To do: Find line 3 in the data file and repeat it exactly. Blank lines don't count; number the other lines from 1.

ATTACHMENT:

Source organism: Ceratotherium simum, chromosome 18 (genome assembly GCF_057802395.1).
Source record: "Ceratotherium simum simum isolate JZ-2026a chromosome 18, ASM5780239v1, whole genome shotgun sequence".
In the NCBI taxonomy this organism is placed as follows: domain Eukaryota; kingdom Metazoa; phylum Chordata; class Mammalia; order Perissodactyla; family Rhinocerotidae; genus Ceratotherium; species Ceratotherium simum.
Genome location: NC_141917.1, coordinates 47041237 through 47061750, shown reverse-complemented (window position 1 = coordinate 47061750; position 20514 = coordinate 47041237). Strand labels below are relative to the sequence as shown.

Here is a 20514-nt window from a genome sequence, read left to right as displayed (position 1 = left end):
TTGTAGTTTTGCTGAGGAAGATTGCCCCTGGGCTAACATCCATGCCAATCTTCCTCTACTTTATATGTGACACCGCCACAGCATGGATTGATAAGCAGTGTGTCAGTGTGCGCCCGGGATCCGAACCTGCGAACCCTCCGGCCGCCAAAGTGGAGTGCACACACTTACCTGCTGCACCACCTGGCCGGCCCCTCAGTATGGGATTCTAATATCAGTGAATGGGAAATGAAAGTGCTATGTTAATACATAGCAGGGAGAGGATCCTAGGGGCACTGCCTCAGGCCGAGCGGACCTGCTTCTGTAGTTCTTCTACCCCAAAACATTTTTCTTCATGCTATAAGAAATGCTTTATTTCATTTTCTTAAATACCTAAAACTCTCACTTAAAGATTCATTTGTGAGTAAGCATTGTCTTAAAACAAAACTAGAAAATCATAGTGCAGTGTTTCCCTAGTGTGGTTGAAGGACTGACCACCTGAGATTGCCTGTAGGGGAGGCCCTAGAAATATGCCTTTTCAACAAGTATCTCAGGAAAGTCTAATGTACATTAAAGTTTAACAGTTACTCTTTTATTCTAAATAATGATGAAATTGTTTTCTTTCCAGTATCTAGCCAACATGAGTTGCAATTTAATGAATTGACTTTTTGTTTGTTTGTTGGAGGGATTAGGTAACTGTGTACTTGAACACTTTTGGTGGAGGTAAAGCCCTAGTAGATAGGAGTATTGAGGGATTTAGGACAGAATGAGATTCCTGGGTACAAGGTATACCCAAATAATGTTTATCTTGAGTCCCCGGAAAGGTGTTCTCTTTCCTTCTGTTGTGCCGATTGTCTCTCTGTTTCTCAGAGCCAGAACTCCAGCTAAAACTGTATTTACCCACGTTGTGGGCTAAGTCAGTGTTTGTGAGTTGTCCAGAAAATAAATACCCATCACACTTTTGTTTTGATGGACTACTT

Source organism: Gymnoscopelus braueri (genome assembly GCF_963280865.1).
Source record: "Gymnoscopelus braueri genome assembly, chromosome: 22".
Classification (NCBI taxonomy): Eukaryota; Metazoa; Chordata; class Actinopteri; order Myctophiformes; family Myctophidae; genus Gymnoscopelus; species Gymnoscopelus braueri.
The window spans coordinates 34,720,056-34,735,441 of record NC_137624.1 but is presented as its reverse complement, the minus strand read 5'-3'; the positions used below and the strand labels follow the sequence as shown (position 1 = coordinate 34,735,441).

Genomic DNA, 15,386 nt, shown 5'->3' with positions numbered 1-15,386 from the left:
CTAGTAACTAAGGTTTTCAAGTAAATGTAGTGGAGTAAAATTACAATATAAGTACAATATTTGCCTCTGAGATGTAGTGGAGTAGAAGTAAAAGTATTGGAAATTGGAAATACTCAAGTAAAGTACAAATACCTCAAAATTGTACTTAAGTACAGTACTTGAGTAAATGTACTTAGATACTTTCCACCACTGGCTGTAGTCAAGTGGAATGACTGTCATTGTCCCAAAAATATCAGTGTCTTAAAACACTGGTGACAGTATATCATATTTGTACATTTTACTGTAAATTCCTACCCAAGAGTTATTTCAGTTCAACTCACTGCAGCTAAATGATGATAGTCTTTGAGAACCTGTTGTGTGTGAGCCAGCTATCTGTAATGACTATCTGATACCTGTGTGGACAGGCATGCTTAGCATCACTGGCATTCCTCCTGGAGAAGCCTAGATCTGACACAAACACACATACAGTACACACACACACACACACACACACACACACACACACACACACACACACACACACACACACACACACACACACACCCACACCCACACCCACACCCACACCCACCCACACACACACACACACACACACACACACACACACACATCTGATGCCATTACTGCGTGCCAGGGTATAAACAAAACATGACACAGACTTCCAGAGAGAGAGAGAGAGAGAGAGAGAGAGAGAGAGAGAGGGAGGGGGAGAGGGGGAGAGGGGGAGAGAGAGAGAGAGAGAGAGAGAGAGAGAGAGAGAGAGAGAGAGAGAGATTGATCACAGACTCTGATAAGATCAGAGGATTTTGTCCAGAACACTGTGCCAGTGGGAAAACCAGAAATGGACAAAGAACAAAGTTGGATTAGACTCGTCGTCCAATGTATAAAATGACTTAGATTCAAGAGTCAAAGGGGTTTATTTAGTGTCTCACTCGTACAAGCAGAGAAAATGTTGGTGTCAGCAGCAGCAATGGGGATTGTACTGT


In the NCBI taxonomy this organism is placed as follows: domain Eukaryota; kingdom Metazoa; phylum Chordata; class Mammalia; order Perissodactyla; family Rhinocerotidae; genus Ceratotherium; species Ceratotherium simum.